I write many columns, generally 3 or 4 a week, and I do my best to give you information that can help, if you will take it to heart. But I am also a pragmatist. I truly believe people will do what they have to do, not what they need to do, or even what they want to do -- just what they have to do. I am writing this column based on my experiences and my knowledge of the financial markets to show that I realize that everything I say may not be the absolute best solution, but it will be the solution most people will adopt. So let's get into it.
I wrote a column last week called "How Important is the Right Mortgage", and talked about what a $354 per month additional loan payment could do for you. I received some correspondence that said I should have taken another approach, where the borrower who kept their 30-year loan and didn't pay the extra $354 per month for the 20-year loan would instead invest that $354. It is a good point, but not a realistic one, as people simply won't do that. How do I know? Because I see it with the clients who tell me what they are going to do, and yet years later, still haven't done it.
I also know that we have a negative savings rate in this country because people don't save.
A number of people tell me they don't need a shorter mortgage, as they are going to make the additional payments on their longer amortizing loan. These people actually do give me a caveat by saying, "If I don't have any calamities". But you probably guessed it… there is always a calamity. When it is time to refinance, their balance is exactly where I thought it would be -- not where they wanted it to be.
Those who tell me they want to refinance and pay off their credit cards and burn them, somehow never do. I know they won't because they missed the key ingredient to the refinance: reserves. Without reserves you cannot withstand the urge to go back to your old ways of credit cards.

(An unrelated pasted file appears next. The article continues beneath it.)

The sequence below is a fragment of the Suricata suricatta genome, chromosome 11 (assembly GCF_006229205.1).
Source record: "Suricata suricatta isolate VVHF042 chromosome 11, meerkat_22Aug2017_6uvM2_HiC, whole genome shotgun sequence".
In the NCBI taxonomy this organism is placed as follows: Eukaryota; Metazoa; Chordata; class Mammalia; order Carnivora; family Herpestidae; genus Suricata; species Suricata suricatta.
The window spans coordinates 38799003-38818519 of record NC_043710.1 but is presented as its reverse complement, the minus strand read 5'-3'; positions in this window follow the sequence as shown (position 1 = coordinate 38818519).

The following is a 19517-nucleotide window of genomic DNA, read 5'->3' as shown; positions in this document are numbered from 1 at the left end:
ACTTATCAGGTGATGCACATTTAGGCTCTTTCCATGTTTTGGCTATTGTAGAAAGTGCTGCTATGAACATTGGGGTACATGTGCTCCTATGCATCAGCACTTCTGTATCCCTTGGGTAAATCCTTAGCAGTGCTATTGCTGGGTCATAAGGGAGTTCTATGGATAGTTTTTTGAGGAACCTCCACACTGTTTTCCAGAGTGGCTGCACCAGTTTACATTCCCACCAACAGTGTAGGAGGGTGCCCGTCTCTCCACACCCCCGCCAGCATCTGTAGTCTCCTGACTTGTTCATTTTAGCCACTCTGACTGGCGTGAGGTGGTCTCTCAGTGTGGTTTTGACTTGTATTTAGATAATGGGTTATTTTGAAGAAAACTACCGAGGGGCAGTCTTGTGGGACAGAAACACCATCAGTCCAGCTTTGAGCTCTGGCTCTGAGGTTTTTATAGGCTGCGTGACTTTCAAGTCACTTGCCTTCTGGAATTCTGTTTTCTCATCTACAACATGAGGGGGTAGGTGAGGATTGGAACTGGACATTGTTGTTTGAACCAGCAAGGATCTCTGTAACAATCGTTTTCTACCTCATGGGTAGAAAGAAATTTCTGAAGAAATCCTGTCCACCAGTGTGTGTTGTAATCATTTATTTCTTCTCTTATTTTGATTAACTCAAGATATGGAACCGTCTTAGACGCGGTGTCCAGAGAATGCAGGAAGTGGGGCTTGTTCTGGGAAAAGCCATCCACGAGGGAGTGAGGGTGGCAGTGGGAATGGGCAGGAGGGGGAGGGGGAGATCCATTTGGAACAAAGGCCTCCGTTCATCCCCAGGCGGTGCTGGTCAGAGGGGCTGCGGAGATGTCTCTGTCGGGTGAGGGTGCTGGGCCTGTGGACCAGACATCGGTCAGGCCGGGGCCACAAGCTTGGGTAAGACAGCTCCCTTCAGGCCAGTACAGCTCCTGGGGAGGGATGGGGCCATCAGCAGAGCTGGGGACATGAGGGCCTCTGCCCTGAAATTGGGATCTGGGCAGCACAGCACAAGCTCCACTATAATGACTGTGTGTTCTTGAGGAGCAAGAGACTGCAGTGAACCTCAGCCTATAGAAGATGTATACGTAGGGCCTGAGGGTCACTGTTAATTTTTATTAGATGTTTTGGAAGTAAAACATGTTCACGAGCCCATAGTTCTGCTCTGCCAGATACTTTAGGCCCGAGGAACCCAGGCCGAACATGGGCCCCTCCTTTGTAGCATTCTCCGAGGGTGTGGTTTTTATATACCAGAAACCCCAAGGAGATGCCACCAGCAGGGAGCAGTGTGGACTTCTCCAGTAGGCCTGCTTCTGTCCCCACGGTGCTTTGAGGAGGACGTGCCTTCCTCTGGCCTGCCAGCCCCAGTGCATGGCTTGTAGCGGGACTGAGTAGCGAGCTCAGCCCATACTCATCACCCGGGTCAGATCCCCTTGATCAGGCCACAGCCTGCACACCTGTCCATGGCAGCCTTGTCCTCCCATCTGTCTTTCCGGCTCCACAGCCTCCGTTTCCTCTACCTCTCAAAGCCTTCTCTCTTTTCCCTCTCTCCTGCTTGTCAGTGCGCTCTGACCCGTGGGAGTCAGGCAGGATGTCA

A good number of people look for a “miracle” solution for their financing, and they have no problem suspending reality to find that solution. Obviously, telling yourself you will invest that $354/month is one way of doing this. But other areas where this happens include rate shopping and looking for loan products such as the “so-called” no-cost loan.
People shop loans all the time and never realize that loan rates change every day, sometimes 2 or 3 times a day. Loan rates are dependent on the following items: size of loan, type of loan, type of qualifying (i.e. full doc, limited doc, stated income), type of property, and the use of the property. Add to that list the credit of the borrower and you see why shopping a loan might be good in principle but generally ends with a comparison of apples and oranges.
Roger Schlesinger's Mortgage Minute is heard on hundreds of radio stations and daily on the Hugh Hewitt radio show and Michael Medved shows. Roger interacts with his hosts and explores the complicated financial markets in order to enlighten his listeners and direct them along their own unique road to financial freedom.
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